BY KHALILAH WALTERS
The New World is an epic period piece written and directed by Terrence Malick, whose last directorial effort was The Thin Red Line. The film stars Colin Farrell as Captain John Smith and Q’Orianka Kilcher in her debut role as Pocahontas. Filmed only about seven miles from where the original Jamestown settlement was founded, The New World chronicles the arrival of British colonists in Virginia in 1607, and the relationship that develops between Smith and Pocahontas against the backdrop of clashes between the settlers and the “Naturals” they encounter in the New World.
The New World is a visually sumptuous feast. Few films manage to accomplish as successful a deployment of imagery to elegiac and haunting effect. Malick paces the cinematography in a lavish manner that compels the viewer to drink in the gorgeous scenery. At times, this is one of the film’s successes; it dares meditations on man and nature that might have been insufferably trite if given vocal expression.
Sometimes, however, it is too much of a good thing. All the visual narration coupled with sparse dialogue recalls nature documentaries on National Geography complete with epitaphs to earth-friendly noble savages. These are, of course, contrasted with pillaging, barbaric colonists with their corseting of nature and themselves. Malick is not sparing in his use of symbolism, though it is not always clear what he intends to symbolize. At the end of the film, I was none the wiser about what Malick intended to convey with the ray of light leitmotiv. Madonna fan?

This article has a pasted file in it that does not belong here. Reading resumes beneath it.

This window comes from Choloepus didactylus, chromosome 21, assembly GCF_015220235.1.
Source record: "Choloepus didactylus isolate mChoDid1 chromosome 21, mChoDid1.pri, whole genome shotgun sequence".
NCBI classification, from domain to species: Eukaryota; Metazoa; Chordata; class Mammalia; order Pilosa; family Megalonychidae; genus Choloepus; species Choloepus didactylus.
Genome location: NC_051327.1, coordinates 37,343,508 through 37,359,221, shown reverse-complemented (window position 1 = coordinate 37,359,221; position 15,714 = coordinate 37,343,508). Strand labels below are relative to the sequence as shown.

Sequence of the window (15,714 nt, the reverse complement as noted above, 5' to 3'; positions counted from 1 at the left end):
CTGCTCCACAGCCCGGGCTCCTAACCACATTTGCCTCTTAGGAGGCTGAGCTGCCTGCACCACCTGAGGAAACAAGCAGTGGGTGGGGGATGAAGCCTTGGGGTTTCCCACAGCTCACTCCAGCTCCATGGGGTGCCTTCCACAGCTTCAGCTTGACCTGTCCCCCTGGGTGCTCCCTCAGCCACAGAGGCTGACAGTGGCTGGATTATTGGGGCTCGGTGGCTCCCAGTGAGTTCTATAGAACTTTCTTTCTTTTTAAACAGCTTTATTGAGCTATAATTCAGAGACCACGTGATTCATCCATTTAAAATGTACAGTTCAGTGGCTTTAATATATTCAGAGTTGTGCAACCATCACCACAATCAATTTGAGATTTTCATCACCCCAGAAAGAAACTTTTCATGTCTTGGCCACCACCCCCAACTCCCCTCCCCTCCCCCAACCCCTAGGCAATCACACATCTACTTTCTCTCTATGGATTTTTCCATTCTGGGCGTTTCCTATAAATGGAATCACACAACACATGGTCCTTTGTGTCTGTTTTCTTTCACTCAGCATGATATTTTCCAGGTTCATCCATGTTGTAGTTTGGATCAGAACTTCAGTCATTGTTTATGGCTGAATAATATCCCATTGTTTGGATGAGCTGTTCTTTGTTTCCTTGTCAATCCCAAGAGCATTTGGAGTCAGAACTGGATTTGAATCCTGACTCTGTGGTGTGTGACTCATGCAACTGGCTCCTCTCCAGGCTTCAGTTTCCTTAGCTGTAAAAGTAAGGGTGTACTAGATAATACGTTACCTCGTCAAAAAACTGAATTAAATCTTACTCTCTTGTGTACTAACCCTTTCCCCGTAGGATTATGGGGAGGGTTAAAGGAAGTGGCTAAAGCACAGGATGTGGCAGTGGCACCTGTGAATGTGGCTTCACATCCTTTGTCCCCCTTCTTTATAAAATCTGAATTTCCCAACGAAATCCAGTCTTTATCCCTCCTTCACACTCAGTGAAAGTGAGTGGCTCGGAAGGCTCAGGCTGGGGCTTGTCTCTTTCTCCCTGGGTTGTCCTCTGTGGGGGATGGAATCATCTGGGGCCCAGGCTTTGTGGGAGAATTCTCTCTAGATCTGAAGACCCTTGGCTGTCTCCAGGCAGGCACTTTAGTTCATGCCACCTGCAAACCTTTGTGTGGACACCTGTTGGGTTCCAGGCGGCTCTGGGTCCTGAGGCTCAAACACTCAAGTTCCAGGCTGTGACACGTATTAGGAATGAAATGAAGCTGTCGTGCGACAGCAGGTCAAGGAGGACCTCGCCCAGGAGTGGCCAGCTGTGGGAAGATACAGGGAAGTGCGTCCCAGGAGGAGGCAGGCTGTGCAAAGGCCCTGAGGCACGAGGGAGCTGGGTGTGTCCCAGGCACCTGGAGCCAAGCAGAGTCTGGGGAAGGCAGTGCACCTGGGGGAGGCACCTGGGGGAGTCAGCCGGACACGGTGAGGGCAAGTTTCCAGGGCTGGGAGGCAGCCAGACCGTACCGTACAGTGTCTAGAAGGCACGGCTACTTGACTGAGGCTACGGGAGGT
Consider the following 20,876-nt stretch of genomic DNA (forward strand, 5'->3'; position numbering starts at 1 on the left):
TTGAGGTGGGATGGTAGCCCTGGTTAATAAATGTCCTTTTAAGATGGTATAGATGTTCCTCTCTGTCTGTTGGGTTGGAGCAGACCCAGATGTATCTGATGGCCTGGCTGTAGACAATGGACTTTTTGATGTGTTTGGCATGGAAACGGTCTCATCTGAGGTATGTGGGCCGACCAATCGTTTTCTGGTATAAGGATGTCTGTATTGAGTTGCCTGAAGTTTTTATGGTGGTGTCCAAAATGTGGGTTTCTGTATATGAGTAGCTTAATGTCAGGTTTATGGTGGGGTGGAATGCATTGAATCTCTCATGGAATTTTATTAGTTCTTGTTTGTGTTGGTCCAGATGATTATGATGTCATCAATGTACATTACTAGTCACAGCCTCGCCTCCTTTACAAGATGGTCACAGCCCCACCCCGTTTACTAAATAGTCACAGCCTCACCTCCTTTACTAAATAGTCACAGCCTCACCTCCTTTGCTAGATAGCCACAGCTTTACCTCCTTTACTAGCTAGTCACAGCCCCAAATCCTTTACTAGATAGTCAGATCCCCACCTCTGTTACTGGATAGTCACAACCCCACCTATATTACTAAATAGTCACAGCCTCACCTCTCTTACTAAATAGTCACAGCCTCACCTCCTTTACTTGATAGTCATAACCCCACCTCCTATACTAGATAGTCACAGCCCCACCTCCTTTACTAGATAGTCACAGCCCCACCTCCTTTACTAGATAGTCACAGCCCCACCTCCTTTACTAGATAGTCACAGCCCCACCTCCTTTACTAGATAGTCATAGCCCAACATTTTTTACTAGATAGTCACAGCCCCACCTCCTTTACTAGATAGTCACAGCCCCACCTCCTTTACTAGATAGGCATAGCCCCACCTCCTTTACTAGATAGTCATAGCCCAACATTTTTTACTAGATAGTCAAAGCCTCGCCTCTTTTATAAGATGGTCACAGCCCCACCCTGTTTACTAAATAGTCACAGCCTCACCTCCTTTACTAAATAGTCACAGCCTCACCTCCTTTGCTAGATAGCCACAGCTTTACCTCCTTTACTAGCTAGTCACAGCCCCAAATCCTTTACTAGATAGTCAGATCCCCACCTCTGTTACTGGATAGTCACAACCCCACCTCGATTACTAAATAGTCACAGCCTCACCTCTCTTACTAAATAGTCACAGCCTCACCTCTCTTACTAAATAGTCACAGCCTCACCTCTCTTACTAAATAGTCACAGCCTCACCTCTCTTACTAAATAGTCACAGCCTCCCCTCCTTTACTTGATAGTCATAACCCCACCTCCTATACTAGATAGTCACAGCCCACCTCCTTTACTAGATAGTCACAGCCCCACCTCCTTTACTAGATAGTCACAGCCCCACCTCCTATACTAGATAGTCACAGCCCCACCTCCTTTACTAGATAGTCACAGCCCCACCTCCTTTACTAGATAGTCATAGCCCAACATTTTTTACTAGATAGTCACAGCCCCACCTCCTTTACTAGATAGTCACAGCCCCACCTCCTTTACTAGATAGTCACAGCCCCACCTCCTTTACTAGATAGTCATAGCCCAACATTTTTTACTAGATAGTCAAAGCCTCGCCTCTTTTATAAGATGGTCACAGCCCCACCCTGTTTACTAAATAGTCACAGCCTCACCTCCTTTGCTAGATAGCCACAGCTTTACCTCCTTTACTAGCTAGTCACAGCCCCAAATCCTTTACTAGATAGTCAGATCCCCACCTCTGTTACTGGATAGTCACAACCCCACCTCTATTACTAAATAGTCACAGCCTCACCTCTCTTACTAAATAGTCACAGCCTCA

Malick takes great pains to portray the love story in trenchantly honest and complex fashion. But this isn’t your typical boy meets girl and they live happily ever after story. For much of the film, Malick straddles the line between affective and affected filmmaking, and seems unafraid landing squarely in the latter camp. Malick peddles his romantic vision in The New World with a solemnity that dares an audience to snicker. The problem is that Malick makes it all too easy to call his bluff. For all The New World’s artistic vision, it does not take a cinematic philistine habituated to thoughtless, artless garbage to chafe at a film as utterly self-absorbed as is The New World. You don’t have to be the Grinch who stole Valentine’s Day to cringe at the “poetry” of the film: the dubbing of The New World with characters’ internal ruminations that ring embarrassingly saccharine will have you wondering if the script was written by a poet manqué at a Valentine’s Day slam competition.
Yet the film has a certain something that might render it worth experiencing. Certainly, the film takes its own sweet time, and at two and a half hours, some editing could only have helped. But there are a few flashes of brilliance. I particularly enjoyed the apoplectic lunacy of the man attending to John Smith’s whipping. I also appreciated the sparse dialogue of the film, especially where meditations on man and nature are concerned. Though it was against my better judgment that I had decided to endure a Colin Farrell film, he is not horrible here, even where his attempt at gravitas is comprised merely of mute glaring. Q’Orianka Kilcher is successful in a difficult and iconic role, as she is called on to render a performance that could easily have degenerated into pretension. She manages to carry the part beautifully, portraying Pocahontas’s transformation as she gradually loses semblances of her old self in her new environs after she and Smith are separated by his ambitions. What eventually becomes of their romance as she marries another Englishman, John Rolphe (Christian Bale) hints at the ambiguity behind the title “The New World.” It is this complexity that renders Malick’s epic, frustrating as it may be, a tour de force that deserves the billing for which it seems so conscientiously to strive: no mere movie, a work of art.